35. 35. Agro-ecological breeding policy Yilma zelalem,,G.B., Emannuelle aYilmand S., Ameha. 2011. A Review of the Ethiopian Dairy Sector. Ed. Rudolf Fombad, Food and Agriculture Organization of the United Nations, Sub Regional Office for Eastern Africa (FAO/SFE), Addis Ababa, Ethiopia, pp 81. The NEXT STAGE IN DAIRY DEVELOPMENTFOR ETHIOPIA, Dairy Value Chains, End Markets and Food Security, USAID/ Land O+Lakes, 2010 Attempts to improve dairy merit of national herd include: • Importation of purebred dairy cows • Production and distribution of Crossbred cows on Government farms • Importation of crossbred cows from Kenya • AI-Center with Purebred, crossbreds and local bulls • Distribution of imported semen form high yielding breeds • Distribution of crossbred bulls
  36. 36. Agro-ecological breeding policy Options: 1. The intensive commercial dairy sector (ICDS) exotic semen through private sector AI services and purchase of breeding bulls from within the ICDS 3. Less intensive semi commercial and rural dairies obtain crossbred bulls of various grade and sources (appropriateness and supply sustainability?) Yilma zelalem,,G.B., Emannuelle aYilmand S., Ameha. 2011.FAO, Sub Regional Office for Eastern Africa (FAO/SFE), Addis Ababa, Ethiopia, pp 81.
  37. 37. Agro-ecological breeding policy Supply of breeding bulls for the rural sector – Link up with existing community actions – Crossbred bulls (?) from commercial dairy farmers in and around Addis Ababa, Asella Livestock Farm, Wolaita Jersey Bull Ranch and DDE – 75 % crossbreed bulls distributed to individual farmers through various agencies – Farmers established breeding bull stations Constraint: Replacement of bulls was and is linked to a functional supply chain (sustainability?)
  38. 38. A new scheme for Breeding bull provision Suggestion of a young sire programme to provide crossbred bulls for rural smallholder dairy farmers 1. Concept for application acrosss the highland dairy shed 2. Action domain Rural administrative Community with established farmer interaction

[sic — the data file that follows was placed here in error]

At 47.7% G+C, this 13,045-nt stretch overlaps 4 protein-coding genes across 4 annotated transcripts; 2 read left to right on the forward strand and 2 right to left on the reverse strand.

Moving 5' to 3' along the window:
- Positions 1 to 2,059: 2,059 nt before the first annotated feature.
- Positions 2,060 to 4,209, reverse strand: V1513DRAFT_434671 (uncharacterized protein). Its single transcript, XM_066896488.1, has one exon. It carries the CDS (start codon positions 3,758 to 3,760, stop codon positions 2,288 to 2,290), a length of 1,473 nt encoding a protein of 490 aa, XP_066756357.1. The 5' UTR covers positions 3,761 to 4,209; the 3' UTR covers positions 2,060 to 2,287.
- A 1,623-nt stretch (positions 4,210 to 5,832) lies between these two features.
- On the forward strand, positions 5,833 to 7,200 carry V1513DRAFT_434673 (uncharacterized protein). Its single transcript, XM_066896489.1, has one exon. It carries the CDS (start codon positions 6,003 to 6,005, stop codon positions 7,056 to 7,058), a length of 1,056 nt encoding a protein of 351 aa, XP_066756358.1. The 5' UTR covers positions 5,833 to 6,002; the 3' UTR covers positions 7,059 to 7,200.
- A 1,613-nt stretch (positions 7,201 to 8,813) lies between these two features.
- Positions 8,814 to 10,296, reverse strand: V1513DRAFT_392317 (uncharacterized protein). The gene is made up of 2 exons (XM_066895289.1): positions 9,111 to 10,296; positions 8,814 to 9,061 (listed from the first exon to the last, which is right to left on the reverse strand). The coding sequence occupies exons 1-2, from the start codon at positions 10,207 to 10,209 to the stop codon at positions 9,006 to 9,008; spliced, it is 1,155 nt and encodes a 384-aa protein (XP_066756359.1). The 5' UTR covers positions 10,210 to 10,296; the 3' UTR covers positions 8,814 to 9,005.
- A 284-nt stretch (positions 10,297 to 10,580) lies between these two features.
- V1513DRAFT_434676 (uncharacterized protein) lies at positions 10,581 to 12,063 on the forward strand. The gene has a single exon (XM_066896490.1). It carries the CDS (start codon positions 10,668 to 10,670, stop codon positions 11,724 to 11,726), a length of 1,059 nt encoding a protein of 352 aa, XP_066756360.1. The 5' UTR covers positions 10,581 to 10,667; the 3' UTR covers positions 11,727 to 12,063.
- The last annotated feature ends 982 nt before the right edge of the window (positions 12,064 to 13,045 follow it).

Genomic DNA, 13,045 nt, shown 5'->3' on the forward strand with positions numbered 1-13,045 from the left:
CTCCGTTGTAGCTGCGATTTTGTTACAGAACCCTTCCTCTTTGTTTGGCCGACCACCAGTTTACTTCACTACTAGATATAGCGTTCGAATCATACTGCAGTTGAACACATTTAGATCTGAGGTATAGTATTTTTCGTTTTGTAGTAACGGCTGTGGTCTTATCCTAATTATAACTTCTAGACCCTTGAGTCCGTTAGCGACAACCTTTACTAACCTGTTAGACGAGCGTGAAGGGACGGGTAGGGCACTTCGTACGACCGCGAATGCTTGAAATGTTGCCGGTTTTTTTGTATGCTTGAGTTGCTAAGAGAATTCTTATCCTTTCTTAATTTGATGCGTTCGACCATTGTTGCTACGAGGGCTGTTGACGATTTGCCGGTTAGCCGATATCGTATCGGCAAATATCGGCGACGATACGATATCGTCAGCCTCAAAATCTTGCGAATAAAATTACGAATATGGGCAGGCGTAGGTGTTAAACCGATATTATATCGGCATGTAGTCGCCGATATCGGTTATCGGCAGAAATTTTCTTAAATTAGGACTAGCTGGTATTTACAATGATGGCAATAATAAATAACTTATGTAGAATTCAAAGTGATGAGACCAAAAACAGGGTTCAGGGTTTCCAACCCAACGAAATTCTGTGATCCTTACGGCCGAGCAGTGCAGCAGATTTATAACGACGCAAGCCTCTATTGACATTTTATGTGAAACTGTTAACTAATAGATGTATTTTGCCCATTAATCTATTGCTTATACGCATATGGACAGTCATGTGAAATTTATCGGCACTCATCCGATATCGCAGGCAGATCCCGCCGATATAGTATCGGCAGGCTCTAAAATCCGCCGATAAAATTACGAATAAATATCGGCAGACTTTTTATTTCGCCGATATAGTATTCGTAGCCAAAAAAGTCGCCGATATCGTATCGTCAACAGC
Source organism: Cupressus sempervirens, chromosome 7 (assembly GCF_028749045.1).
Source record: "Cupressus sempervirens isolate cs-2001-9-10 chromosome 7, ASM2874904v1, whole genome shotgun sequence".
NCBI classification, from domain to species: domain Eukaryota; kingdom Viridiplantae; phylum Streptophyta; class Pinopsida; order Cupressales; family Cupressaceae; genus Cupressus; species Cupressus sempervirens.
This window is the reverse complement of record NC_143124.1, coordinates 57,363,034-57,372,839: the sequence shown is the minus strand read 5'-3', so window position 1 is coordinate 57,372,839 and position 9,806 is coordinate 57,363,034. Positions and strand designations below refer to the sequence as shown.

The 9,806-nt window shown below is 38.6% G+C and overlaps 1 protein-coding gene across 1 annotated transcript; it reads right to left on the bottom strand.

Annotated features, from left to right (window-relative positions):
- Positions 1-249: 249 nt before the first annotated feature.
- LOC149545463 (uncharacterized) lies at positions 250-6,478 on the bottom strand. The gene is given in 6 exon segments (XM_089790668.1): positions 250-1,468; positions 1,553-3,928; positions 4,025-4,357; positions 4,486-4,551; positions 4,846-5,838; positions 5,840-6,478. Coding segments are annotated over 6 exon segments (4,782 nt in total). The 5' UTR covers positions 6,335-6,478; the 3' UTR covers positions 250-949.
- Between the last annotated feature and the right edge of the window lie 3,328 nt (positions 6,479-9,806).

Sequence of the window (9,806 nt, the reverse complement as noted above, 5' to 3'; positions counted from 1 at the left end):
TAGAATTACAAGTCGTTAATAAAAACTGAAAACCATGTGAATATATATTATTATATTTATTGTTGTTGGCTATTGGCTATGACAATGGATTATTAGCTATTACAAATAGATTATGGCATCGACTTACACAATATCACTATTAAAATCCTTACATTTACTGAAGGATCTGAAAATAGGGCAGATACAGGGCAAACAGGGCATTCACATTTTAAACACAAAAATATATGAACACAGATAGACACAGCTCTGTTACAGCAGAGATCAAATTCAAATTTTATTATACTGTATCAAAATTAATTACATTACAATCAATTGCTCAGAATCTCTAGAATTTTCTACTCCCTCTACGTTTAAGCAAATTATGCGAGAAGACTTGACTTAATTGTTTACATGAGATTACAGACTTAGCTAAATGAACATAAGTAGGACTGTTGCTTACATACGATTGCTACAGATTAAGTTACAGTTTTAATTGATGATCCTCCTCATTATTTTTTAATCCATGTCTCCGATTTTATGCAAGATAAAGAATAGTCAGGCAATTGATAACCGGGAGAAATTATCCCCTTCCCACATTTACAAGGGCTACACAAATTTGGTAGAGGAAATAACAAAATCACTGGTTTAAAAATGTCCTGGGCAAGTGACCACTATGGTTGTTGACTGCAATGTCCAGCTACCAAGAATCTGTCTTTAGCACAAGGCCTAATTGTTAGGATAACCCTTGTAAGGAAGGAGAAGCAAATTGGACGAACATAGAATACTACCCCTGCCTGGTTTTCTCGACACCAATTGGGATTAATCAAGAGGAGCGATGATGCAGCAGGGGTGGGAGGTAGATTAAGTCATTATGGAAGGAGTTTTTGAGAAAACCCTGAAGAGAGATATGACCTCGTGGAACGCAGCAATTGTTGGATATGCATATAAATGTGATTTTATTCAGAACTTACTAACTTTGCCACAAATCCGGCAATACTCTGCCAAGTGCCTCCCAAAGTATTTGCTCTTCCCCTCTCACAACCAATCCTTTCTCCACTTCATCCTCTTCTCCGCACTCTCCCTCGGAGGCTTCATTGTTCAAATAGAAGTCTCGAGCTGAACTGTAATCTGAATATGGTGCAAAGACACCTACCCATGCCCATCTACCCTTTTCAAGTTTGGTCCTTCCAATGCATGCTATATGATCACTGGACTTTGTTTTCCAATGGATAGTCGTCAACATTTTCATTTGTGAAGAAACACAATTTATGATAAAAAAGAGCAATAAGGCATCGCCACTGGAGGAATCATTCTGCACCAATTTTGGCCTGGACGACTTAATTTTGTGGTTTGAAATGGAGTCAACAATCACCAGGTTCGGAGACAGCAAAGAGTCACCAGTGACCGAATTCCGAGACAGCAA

39. 39. Evaluation of bulls on the basis of their ancestors’ performances, eg. bull mothers - future option also on maternal / paternal halfsisters A new scheme for Breeding bull provision Definition: Young sire programme Features: - short generation intervals (minimum 3-4 years) - low accuracies → relatively high genetic response per year - simple, least expensive breeding scheme
  40. 40. - comprises about 200 farmers - formation of village service co-operatives (e.g. purchase of agricultural inputs, milk collecting, marketing) - implementation of village bull service A new scheme for Breeding bull provision Rural administrative community e.g. Selale
  41. 41. • Crossbred cow population in a PA –200 small holder - 2 crossbred cows per farm → 400 crossbred cows 4. A new scheme for Breeding bull provision Determination of number of replacement bulls for rural community • Number of replacment bulls needed per year - Mating ratio: 1 : 40 → 10 bulls for service in Useful life of a bull: 3 years → 4 bulls
  42. 42. 5. Model calculation for a Young sire scheme Establishment of local open nuclei based on cow performance - Second step: → start of a farmer based recording system with community verification Identification of superior cows to breed bull calves: - First step (no recording) →farmer identification of best performaning cows (e.g. milk yield history, field day comparison)
  43. 43. 5. Model calculation for a Young sire scheme Establishment of local open nuclei based on cow performance Minimum nucleus size within a PA: - 14-28 superior cows (7-14% of cow population) → no scope for performance selection
  44. 44. 5. Model calculation for a Young sire scheme Establishment of local open nuclei based on cow performance Selection intensities for different nucleus sizes Nucleus size 50 100 150 Expected proportion of bulls selected, % 28-56 14-28 9-19 Selection intensity i 1.16-0.69 1.60-1.16 1.80-1.42
  45. 45. 6. Conclusions • Agro-ecological planning including water conditions essential for securing efficiency • Rural smallholder need increased dairy performance for efficient use of resources/water • Community based breeding scheme best suited to secure operational sustainability • Young Sire program with open nucleus breeding scheme could lead to sutainable performance with best efficiency
  46. 46. 6. Conclusions • It pre-supposes an active participation of the farmers and respective vocational training, • Calls for extended scientific engagement of higher learning institutes interested in R 4 D and aquainted with participartory research methods Excellent field lab for College / University students